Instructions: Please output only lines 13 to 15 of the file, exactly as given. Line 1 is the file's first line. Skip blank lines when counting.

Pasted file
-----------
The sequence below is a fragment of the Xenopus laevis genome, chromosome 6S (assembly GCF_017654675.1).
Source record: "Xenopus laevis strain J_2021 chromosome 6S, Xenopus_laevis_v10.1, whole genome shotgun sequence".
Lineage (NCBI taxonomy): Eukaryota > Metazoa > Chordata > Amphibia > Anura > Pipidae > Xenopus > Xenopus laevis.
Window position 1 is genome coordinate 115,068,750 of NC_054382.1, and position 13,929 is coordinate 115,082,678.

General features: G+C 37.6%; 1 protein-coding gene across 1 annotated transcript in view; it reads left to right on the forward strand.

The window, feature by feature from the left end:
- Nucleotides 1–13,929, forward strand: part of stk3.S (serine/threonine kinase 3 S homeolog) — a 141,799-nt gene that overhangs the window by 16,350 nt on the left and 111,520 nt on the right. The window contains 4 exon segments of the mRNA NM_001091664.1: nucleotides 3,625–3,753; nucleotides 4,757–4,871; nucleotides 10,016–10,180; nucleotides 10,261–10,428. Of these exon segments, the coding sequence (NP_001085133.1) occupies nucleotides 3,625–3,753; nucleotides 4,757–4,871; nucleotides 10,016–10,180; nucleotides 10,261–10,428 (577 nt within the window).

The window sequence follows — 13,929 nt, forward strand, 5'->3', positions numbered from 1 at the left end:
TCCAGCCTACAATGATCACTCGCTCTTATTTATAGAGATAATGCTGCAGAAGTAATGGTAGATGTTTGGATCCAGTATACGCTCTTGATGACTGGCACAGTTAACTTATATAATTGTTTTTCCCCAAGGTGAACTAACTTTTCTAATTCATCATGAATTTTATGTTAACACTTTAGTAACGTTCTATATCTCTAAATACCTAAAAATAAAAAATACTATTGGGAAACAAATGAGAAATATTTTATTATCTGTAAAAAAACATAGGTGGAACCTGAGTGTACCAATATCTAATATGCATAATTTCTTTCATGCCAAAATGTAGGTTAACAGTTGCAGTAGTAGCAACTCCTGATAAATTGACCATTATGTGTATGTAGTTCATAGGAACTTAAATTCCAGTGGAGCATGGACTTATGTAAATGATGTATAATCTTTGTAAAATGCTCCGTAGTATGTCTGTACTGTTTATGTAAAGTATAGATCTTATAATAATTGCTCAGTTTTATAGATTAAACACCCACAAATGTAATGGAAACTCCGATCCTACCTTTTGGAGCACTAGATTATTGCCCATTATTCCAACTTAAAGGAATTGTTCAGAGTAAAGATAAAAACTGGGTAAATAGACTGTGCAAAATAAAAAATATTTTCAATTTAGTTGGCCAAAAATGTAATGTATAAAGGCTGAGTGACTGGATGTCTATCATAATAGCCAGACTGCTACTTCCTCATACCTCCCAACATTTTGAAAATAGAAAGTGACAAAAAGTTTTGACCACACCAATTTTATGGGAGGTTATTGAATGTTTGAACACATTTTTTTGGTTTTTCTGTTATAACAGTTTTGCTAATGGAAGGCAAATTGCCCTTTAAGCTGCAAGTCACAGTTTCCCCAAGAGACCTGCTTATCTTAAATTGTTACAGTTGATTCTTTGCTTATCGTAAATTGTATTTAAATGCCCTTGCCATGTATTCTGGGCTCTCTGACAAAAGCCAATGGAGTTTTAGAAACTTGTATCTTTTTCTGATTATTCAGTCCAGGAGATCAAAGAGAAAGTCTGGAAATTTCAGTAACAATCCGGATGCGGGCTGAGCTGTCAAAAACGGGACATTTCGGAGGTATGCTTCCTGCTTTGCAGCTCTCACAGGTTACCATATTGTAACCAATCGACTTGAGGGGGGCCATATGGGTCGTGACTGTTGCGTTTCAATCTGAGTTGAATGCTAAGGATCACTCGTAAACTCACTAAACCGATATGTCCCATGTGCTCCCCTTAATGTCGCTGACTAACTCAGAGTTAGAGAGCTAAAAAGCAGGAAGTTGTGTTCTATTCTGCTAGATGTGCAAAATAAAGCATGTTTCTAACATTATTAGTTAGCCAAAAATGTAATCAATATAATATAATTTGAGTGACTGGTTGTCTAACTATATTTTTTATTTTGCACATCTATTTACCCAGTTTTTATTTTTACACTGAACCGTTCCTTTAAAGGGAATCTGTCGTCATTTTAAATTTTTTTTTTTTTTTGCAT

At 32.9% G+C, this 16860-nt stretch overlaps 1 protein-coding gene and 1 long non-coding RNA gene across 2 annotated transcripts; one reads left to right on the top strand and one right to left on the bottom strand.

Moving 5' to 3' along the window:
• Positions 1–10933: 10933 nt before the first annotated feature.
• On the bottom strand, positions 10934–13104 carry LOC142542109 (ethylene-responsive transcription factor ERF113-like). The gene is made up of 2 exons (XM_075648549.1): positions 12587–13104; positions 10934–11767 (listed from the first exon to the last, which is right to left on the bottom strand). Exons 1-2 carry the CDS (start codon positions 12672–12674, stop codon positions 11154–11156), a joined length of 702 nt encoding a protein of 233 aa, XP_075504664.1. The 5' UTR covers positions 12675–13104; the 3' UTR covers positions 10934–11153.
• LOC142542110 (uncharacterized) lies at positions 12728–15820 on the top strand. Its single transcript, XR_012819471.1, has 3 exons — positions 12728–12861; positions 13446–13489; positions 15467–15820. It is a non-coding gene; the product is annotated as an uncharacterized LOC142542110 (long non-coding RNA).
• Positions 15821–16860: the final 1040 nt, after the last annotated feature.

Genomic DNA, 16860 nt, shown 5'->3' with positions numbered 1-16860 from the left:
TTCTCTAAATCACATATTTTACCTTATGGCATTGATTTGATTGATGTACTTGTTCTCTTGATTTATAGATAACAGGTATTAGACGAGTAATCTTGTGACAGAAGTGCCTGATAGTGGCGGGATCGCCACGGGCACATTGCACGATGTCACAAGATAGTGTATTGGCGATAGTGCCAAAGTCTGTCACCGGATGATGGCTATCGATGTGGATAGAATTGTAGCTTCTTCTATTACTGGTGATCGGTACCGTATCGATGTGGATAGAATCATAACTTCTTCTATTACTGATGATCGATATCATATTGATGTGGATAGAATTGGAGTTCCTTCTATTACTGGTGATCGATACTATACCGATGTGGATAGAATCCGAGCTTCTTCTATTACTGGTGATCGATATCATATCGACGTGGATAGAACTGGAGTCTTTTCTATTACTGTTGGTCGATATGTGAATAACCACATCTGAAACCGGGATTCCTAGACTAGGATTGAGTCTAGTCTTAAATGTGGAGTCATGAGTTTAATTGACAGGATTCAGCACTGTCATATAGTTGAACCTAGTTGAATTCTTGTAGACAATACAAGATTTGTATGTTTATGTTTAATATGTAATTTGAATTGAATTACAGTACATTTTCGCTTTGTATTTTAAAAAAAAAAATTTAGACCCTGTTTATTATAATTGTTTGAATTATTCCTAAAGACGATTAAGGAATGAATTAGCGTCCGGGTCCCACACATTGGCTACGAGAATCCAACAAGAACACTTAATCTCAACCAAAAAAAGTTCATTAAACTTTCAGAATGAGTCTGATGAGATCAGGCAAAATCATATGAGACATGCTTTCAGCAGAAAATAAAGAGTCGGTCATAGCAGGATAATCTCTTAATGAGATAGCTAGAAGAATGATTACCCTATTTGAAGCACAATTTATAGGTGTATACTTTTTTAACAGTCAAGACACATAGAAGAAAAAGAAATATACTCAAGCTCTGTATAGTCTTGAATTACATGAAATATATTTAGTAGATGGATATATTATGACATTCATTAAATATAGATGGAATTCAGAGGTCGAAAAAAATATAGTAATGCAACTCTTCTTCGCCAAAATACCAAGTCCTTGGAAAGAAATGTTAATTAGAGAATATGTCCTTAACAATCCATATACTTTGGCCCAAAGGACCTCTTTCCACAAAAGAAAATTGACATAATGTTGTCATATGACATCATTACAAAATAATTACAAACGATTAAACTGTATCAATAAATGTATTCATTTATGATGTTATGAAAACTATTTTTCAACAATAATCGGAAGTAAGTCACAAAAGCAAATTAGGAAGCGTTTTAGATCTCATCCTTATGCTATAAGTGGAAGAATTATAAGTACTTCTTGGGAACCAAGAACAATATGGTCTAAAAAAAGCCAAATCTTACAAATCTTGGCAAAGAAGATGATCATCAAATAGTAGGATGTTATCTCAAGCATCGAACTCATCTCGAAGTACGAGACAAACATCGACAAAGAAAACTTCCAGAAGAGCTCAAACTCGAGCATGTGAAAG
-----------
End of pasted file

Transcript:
• On the bottom strand, positions 10934–13104 carry LOC142542109 (ethylene-responsive transcription factor ERF113-like). The gene is made up of 2 exons (XM_075648549.1): positions 12587–13104; positions 10934–11767 (listed from the first exon to the last, which is right to left on the bottom strand). Exons 1-2 carry the CDS (start codon positions 12672–12674, stop codon positions 11154–11156), a joined length of 702 nt encoding a protein of 233 aa, XP_075504664.1. The 5' UTR covers positions 12675–13104; the 3' UTR covers positions 10934–11153.
• LOC142542110 (uncharacterized) lies at positions 12728–15820 on the top strand. Its single transcript, XR_012819471.1, has 3 exons — positions 12728–12861; positions 13446–13489; positions 15467–15820. It is a non-coding gene; the product is annotated as an uncharacterized LOC142542110 (long non-coding RNA).
• Positions 15821–16860: the final 1040 nt, after the last annotated feature.